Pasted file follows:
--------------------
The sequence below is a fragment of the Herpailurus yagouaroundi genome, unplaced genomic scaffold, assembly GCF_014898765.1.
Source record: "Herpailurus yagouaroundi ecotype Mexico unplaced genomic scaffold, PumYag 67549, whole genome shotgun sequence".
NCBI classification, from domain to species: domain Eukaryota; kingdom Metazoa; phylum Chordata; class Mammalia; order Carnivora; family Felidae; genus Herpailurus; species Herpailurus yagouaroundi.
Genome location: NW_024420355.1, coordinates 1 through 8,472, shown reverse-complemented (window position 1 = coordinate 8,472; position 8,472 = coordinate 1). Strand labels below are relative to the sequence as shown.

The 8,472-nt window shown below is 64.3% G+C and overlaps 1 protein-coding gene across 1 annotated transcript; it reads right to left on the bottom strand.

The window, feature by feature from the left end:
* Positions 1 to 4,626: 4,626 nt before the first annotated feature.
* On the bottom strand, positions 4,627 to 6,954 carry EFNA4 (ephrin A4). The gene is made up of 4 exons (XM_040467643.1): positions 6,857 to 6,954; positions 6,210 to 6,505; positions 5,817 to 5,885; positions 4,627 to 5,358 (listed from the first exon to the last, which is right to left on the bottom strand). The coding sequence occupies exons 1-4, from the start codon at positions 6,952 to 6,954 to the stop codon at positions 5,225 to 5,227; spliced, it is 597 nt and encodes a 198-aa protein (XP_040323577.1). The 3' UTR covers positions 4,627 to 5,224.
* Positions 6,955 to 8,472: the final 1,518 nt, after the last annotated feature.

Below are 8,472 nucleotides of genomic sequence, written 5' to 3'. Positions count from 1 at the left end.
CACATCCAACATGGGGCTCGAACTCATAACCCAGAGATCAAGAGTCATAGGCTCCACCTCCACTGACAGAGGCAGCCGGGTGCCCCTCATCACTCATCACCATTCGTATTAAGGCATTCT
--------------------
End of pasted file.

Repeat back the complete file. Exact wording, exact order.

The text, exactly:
The sequence below is a fragment of the Herpailurus yagouaroundi genome, unplaced genomic scaffold, assembly GCF_014898765.1.
Source record: "Herpailurus yagouaroundi ecotype Mexico unplaced genomic scaffold, PumYag 67549, whole genome shotgun sequence".
NCBI classification, from domain to species: domain Eukaryota; kingdom Metazoa; phylum Chordata; class Mammalia; order Carnivora; family Felidae; genus Herpailurus; species Herpailurus yagouaroundi.
Genome location: NW_024420355.1, coordinates 1 through 8,472, shown reverse-complemented (window position 1 = coordinate 8,472; position 8,472 = coordinate 1). Strand labels below are relative to the sequence as shown.

The 8,472-nt window shown below is 64.3% G+C and overlaps 1 protein-coding gene across 1 annotated transcript; it reads right to left on the bottom strand.

The window, feature by feature from the left end:
* Positions 1 to 4,626: 4,626 nt before the first annotated feature.
* On the bottom strand, positions 4,627 to 6,954 carry EFNA4 (ephrin A4). The gene is made up of 4 exons (XM_040467643.1): positions 6,857 to 6,954; positions 6,210 to 6,505; positions 5,817 to 5,885; positions 4,627 to 5,358 (listed from the first exon to the last, which is right to left on the bottom strand). The coding sequence occupies exons 1-4, from the start codon at positions 6,952 to 6,954 to the stop codon at positions 5,225 to 5,227; spliced, it is 597 nt and encodes a 198-aa protein (XP_040323577.1). The 3' UTR covers positions 4,627 to 5,224.
* Positions 6,955 to 8,472: the final 1,518 nt, after the last annotated feature.

Below are 8,472 nucleotides of genomic sequence, written 5' to 3'. Positions count from 1 at the left end.
CACATCCAACATGGGGCTCGAACTCATAACCCAGAGATCAAGAGTCATAGGCTCCACCTCCACTGACAGAGGCAGCCGGGTGCCCCTCATCACTCATCACCATTCGTATTAAGGCATTCT